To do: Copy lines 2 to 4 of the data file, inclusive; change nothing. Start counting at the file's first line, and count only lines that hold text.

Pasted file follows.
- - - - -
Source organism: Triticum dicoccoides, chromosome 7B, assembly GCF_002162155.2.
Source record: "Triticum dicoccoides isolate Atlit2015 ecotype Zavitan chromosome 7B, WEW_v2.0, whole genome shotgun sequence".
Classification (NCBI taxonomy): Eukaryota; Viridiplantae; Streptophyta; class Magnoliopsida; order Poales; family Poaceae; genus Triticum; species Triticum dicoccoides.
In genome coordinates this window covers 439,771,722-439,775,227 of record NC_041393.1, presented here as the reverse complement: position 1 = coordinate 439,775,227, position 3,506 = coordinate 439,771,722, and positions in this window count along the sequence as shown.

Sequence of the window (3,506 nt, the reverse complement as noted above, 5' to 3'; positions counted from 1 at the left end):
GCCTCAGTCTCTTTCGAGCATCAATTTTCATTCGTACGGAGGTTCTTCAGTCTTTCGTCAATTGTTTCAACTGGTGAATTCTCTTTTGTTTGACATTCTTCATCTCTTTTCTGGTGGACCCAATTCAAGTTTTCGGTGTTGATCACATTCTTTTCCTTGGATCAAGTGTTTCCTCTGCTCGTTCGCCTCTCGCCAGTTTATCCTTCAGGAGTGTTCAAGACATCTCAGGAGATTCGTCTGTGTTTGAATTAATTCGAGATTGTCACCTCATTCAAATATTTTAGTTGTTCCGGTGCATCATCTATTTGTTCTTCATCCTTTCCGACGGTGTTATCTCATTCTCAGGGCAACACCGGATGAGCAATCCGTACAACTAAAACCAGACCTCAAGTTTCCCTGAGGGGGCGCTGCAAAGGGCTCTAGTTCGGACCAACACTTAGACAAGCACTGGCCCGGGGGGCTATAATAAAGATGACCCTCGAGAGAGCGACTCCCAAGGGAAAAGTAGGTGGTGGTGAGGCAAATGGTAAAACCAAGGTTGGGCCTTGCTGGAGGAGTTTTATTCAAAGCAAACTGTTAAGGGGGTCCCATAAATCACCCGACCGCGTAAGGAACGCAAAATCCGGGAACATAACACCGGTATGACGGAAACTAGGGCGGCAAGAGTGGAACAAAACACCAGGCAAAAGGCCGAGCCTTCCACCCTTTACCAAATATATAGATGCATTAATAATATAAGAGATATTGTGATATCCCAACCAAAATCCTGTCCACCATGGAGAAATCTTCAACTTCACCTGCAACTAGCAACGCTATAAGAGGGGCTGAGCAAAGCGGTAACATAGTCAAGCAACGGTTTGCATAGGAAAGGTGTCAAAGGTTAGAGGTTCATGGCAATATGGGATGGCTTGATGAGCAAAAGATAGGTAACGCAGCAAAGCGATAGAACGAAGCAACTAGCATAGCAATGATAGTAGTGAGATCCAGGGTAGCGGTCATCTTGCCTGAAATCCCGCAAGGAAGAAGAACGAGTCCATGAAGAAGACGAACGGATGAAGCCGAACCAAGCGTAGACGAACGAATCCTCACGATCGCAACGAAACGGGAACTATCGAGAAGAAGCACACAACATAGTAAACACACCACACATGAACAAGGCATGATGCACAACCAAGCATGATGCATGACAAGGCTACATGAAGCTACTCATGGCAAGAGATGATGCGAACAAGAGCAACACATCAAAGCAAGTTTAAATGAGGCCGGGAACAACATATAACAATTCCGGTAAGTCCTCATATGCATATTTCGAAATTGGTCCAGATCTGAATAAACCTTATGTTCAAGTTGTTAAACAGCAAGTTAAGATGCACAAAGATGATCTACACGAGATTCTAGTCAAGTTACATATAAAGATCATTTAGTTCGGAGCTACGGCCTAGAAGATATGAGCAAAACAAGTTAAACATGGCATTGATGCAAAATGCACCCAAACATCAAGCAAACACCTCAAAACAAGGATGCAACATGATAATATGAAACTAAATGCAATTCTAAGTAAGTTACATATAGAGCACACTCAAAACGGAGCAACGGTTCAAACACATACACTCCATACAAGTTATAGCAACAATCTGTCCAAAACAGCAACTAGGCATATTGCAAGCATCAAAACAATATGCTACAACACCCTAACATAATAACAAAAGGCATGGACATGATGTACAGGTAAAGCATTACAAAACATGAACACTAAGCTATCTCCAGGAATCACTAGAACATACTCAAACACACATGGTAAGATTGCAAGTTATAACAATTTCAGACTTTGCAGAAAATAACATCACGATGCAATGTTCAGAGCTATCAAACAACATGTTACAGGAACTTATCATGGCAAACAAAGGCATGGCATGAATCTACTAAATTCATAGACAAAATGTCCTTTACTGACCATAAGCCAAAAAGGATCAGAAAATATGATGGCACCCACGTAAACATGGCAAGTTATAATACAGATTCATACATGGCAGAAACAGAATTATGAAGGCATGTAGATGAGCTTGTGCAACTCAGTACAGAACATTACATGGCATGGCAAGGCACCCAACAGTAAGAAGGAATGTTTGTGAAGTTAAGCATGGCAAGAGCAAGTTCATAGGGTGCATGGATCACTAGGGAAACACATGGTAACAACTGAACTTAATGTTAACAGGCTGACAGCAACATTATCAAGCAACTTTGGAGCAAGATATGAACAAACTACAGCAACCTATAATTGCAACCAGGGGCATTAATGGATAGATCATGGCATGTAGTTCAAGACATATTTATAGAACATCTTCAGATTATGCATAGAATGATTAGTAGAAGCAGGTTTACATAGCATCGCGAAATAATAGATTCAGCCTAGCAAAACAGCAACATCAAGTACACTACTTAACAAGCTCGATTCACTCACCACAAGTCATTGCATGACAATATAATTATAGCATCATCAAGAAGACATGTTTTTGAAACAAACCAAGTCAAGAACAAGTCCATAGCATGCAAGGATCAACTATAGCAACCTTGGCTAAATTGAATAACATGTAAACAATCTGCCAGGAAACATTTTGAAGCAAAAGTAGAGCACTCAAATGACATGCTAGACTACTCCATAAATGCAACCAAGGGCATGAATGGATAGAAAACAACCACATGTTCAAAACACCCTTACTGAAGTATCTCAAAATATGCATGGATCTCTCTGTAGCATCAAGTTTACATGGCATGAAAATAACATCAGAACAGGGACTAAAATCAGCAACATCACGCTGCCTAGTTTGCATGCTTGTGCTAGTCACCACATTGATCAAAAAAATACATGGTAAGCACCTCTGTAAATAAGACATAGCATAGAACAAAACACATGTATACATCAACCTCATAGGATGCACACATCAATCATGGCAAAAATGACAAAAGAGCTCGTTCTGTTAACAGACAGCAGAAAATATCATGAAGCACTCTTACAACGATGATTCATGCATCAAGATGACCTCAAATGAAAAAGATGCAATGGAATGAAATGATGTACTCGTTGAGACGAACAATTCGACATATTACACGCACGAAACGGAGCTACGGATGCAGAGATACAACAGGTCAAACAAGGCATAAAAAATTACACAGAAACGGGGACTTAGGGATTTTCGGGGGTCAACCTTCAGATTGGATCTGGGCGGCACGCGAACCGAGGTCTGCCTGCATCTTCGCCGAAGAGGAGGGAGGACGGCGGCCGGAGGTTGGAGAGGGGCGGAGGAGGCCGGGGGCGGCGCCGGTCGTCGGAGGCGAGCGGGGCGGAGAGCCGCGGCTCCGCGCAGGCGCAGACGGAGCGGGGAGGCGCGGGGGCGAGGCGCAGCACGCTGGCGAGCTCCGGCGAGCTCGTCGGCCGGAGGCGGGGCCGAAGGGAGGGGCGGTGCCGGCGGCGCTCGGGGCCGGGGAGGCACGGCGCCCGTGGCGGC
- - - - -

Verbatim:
Source record: "Triticum dicoccoides isolate Atlit2015 ecotype Zavitan chromosome 7B, WEW_v2.0, whole genome shotgun sequence".
Classification (NCBI taxonomy): Eukaryota; Viridiplantae; Streptophyta; class Magnoliopsida; order Poales; family Poaceae; genus Triticum; species Triticum dicoccoides.
In genome coordinates this window covers 439,771,722-439,775,227 of record NC_041393.1, presented here as the reverse complement: position 1 = coordinate 439,775,227, position 3,506 = coordinate 439,771,722, and positions in this window count along the sequence as shown.